This article is devoted to current practices concerning the application of general principles of law in the light of their function in the international legal system. As a means of the application and interpretation of both treaty and customary law, general principles of law perform a crucial function in the system of international law, which is understood as set of interrelated rules and principles – norms. The role played by general principles of law in the international legal order has been discussed by academia for years now. Initially they were used to ensure the completeness of the system of international law. However, at the current stage of development of international law, when many of them have been codified, they are usually invoked by international courts for the interpretation of treaties and customary law and/or the determination of their scope. This means that despite their ongoing codification they do not lose their character as general principles and are still applied by international courts in the process of judicial argumentation and the interpretation of other norms to which they are pertinent. References by international courts to general principles of law perform the allimportant function of maintaining the coherence of the international legal order, which is faced with the twin challenges of fragmentation and the proliferation of international courts.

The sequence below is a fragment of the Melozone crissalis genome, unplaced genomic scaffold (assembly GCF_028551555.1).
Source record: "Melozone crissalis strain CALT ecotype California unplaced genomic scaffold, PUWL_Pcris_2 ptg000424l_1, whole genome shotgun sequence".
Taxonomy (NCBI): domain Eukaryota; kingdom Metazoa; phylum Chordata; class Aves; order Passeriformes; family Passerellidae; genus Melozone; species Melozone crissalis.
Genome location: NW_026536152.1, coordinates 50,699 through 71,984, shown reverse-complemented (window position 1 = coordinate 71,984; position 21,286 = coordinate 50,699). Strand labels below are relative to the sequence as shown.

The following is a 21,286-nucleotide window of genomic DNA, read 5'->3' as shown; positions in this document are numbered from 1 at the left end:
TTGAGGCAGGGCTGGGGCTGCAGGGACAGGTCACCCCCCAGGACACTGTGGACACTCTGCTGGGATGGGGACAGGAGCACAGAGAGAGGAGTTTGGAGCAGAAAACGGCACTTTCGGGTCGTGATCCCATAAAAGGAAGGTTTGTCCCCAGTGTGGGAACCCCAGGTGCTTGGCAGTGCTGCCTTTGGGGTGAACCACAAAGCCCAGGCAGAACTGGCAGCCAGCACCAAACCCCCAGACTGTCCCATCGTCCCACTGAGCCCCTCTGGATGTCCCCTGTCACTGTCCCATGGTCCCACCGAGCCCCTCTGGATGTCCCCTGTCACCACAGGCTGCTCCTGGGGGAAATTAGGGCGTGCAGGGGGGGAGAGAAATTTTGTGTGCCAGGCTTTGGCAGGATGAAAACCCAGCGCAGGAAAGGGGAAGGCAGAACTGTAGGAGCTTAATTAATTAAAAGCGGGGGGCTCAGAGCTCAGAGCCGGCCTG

This article presents the Polish practice of promulgation of international agreements since the end of World War II. It shows that the practice is at variance with the law and makes it difficult to determine the current legal situation vis-à-vis international agreements in Poland. In the conclusions the author puts forward de lege ferenda proposals which could improve the Polish promulgation practice.